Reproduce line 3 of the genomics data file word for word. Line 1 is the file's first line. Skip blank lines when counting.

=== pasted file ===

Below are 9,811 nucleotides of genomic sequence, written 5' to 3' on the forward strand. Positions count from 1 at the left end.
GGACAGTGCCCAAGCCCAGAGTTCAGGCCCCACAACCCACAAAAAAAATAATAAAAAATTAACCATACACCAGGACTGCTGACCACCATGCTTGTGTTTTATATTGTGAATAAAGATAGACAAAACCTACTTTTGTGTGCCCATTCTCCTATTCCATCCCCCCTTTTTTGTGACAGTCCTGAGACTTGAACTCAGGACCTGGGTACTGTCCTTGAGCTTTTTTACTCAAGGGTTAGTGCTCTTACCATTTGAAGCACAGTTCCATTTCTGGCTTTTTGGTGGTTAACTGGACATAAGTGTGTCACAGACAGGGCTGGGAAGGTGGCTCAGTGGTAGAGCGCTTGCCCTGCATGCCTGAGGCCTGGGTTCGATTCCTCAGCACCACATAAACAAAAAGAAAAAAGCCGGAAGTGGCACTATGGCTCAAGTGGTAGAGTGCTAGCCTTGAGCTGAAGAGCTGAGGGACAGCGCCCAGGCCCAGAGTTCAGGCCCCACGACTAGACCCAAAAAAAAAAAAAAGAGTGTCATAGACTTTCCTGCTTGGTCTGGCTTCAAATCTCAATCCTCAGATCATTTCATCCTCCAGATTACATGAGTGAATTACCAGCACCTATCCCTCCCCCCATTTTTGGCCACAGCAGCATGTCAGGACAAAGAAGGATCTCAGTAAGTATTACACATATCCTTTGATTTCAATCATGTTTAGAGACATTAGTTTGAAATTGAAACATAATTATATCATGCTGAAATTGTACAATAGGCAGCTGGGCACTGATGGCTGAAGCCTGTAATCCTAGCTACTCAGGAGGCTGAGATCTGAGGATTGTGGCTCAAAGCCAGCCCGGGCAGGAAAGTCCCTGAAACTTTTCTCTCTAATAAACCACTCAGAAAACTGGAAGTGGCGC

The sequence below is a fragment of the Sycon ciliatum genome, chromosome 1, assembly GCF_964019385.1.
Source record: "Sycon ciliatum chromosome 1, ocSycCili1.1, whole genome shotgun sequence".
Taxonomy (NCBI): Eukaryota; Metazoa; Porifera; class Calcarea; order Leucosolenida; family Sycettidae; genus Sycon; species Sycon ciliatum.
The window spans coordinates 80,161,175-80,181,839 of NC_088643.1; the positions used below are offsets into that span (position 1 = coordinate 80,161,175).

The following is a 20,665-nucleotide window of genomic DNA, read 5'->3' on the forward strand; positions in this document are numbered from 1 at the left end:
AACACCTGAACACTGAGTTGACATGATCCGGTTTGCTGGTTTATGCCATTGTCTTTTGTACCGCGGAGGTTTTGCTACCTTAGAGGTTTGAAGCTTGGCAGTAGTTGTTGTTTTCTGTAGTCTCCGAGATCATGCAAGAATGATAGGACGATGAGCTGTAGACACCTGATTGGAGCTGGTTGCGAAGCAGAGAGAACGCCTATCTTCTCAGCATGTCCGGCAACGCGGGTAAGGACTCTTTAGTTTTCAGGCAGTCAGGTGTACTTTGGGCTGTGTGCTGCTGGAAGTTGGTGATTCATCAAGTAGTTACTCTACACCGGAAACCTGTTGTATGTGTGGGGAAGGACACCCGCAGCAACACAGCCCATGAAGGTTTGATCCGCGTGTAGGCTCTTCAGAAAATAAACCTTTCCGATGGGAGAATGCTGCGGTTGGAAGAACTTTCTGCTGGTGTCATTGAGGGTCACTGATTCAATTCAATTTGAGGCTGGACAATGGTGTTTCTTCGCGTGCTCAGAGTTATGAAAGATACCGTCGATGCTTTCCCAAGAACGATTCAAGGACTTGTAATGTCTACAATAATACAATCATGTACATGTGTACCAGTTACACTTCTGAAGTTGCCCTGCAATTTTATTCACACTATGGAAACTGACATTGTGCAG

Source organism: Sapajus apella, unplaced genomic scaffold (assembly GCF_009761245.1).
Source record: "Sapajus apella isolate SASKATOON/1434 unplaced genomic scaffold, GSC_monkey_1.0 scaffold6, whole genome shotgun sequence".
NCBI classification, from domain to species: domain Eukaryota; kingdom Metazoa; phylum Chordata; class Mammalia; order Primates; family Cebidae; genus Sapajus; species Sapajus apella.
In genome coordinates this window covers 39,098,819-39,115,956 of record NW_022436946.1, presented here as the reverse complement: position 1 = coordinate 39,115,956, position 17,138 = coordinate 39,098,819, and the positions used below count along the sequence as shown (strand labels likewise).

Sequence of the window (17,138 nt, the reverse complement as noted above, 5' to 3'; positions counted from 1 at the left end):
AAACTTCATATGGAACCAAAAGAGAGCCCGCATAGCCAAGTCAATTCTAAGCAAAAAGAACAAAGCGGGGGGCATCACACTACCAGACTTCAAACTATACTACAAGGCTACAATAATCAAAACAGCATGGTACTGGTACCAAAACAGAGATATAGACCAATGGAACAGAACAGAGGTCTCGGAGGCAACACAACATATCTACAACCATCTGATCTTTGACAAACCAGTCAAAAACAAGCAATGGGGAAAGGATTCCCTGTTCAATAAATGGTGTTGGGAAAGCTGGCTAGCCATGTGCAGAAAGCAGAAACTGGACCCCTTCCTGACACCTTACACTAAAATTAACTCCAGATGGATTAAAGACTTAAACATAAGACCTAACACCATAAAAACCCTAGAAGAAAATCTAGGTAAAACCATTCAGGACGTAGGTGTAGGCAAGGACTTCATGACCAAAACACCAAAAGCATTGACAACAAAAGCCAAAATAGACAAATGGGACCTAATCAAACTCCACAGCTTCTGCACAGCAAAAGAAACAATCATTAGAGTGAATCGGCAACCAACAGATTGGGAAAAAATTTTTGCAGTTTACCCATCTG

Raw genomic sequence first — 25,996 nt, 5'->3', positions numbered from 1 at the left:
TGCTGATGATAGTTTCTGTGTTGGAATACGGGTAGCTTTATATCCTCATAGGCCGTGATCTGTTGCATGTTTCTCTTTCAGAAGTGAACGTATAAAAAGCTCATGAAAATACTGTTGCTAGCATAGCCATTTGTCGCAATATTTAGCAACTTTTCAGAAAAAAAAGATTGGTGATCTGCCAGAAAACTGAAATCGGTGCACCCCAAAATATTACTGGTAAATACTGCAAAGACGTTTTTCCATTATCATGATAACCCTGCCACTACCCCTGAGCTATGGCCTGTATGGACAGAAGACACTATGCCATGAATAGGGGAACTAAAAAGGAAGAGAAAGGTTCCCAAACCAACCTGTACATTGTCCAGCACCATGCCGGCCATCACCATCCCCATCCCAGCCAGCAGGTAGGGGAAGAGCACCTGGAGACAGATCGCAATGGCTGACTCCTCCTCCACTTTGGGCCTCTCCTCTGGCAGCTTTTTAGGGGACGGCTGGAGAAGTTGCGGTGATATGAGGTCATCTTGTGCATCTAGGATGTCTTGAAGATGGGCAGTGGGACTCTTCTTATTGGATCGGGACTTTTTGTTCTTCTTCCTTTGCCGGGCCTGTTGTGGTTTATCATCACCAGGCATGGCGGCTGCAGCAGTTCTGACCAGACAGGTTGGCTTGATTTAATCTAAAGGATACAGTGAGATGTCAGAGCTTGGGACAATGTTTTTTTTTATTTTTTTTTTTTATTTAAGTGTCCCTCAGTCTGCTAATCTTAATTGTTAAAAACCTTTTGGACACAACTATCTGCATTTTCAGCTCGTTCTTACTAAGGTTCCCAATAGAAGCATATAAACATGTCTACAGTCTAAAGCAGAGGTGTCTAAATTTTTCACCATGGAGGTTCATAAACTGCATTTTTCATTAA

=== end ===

The sequence below is a fragment of the Sycon ciliatum genome, chromosome 1, assembly GCF_964019385.1.